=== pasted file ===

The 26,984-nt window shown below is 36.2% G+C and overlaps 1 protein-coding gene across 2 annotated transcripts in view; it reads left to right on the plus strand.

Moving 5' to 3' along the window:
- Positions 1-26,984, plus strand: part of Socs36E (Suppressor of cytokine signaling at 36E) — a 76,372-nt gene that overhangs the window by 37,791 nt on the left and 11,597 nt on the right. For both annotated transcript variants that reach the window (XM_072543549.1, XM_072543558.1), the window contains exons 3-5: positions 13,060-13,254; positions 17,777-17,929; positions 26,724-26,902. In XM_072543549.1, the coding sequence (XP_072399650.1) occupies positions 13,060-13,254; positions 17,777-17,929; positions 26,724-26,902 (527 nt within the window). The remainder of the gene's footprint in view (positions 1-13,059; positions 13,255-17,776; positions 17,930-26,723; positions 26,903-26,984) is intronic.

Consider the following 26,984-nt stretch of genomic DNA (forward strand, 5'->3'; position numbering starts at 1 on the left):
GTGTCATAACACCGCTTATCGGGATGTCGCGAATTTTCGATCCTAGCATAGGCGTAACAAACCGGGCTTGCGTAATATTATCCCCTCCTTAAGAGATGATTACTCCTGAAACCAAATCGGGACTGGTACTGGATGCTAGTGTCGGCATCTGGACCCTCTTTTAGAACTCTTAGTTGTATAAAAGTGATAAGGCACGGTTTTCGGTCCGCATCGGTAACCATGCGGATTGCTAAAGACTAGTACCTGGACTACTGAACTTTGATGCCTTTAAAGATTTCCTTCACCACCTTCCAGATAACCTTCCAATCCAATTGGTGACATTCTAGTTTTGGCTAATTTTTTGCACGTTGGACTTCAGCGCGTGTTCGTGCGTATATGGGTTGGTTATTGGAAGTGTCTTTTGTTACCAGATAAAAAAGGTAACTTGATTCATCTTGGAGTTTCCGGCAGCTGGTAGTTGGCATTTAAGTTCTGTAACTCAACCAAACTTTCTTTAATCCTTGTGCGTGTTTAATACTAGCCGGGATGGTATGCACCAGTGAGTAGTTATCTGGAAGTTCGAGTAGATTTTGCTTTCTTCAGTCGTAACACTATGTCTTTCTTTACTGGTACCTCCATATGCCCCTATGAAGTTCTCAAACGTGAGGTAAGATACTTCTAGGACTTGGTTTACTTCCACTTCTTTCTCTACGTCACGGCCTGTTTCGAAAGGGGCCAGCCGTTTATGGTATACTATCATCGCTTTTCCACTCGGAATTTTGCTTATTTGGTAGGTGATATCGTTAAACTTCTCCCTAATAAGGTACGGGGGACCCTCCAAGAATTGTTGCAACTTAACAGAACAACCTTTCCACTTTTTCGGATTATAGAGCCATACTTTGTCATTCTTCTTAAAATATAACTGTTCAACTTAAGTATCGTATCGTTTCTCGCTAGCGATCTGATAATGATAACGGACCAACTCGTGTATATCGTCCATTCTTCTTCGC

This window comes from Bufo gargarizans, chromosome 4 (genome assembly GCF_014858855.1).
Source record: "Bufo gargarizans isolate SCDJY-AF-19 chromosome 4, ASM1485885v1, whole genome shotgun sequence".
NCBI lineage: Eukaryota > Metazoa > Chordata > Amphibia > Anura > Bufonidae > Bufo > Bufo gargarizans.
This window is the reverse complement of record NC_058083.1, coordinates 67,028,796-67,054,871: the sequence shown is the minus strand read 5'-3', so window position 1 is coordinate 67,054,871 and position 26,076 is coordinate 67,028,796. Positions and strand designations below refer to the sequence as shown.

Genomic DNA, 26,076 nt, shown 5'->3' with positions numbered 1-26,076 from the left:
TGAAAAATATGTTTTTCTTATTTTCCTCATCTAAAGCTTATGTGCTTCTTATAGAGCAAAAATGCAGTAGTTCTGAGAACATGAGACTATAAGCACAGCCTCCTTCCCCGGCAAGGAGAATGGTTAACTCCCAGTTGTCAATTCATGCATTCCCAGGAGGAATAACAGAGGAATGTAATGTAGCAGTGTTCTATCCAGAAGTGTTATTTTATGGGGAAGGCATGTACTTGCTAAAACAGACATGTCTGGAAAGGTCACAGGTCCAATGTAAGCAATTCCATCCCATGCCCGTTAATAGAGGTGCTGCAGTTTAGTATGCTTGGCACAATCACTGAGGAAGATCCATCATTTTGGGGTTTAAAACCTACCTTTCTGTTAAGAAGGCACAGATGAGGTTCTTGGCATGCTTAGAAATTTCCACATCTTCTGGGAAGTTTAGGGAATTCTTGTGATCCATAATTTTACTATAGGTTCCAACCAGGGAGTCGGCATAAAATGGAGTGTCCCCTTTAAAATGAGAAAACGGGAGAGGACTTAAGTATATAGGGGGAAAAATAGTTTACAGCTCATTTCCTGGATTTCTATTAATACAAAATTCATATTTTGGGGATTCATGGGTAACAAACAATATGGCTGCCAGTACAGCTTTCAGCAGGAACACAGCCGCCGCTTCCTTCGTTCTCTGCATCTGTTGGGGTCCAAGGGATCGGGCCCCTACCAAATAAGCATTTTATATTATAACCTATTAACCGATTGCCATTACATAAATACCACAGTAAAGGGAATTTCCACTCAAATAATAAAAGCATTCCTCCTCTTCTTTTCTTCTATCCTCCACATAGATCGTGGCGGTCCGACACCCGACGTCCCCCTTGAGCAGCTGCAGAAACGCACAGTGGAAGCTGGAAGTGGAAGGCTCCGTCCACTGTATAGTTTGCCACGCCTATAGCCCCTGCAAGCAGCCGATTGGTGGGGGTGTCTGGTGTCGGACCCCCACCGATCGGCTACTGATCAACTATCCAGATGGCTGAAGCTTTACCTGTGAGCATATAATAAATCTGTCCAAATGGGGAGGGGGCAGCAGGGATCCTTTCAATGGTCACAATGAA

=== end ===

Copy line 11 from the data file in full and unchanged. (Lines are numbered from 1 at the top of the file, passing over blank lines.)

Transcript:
TGAAAAATATGTTTTTCTTATTTTCCTCATCTAAAGCTTATGTGCTTCTTATAGAGCAAAAATGCAGTAGTTCTGAGAACATGAGACTATAAGCACAGCCTCCTTCCCCGGCAAGGAGAATGGTTAACTCCCAGTTGTCAATTCATGCATTCCCAGGAGGAATAACAGAGGAATGTAATGTAGCAGTGTTCTATCCAGAAGTGTTATTTTATGGGGAAGGCATGTACTTGCTAAAACAGACATGTCTGGAAAGGTCACAGGTCCAATGTAAGCAATTCCATCCCATGCCCGTTAATAGAGGTGCTGCAGTTTAGTATGCTTGGCACAATCACTGAGGAAGATCCATCATTTTGGGGTTTAAAACCTACCTTTCTGTTAAGAAGGCACAGATGAGGTTCTTGGCATGCTTAGAAATTTCCACATCTTCTGGGAAGTTTAGGGAATTCTTGTGATCCATAATTTTACTATAGGTTCCAACCAGGGAGTCGGCATAAAATGGAGTGTCCCCTTTAAAATGAGAAAACGGGAGAGGACTTAAGTATATAGGGGGAAAAATAGTTTACAGCTCATTTCCTGGATTTCTATTAATACAAAATTCATATTTTGGGGATTCATGGGTAACAAACAATATGGCTGCCAGTACAGCTTTCAGCAGGAACACAGCCGCCGCTTCCTTCGTTCTCTGCATCTGTTGGGGTCCAAGGGATCGGGCCCCTACCAAATAAGCATTTTATATTATAACCTATTAACCGATTGCCATTACATAAATACCACAGTAAAGGGAATTTCCACTCAAATAATAAAAGCATTCCTCCTCTTCTTTTCTTCTATCCTCCACATAGATCGTGGCGGTCCGACACCCGACGTCCCCCTTGAGCAGCTGCAGAAACGCACAGTGGAAGCTGGAAGTGGAAGGCTCCGTCCACTGTATAGTTTGCCACGCCTATAGCCCCTGCAAGCAGCCGATTGGTGGGGGTGTCTGGTGTCGGACCCCCACCGATCGGCTACTGATCAACTATCCAGATGGCTGAAGCTTTACCTGTGAGCATATAATAAATCTGTCCAAATGGGGAGGGGGCAGCAGGGATCCTTTCAATGGTCACAATGAA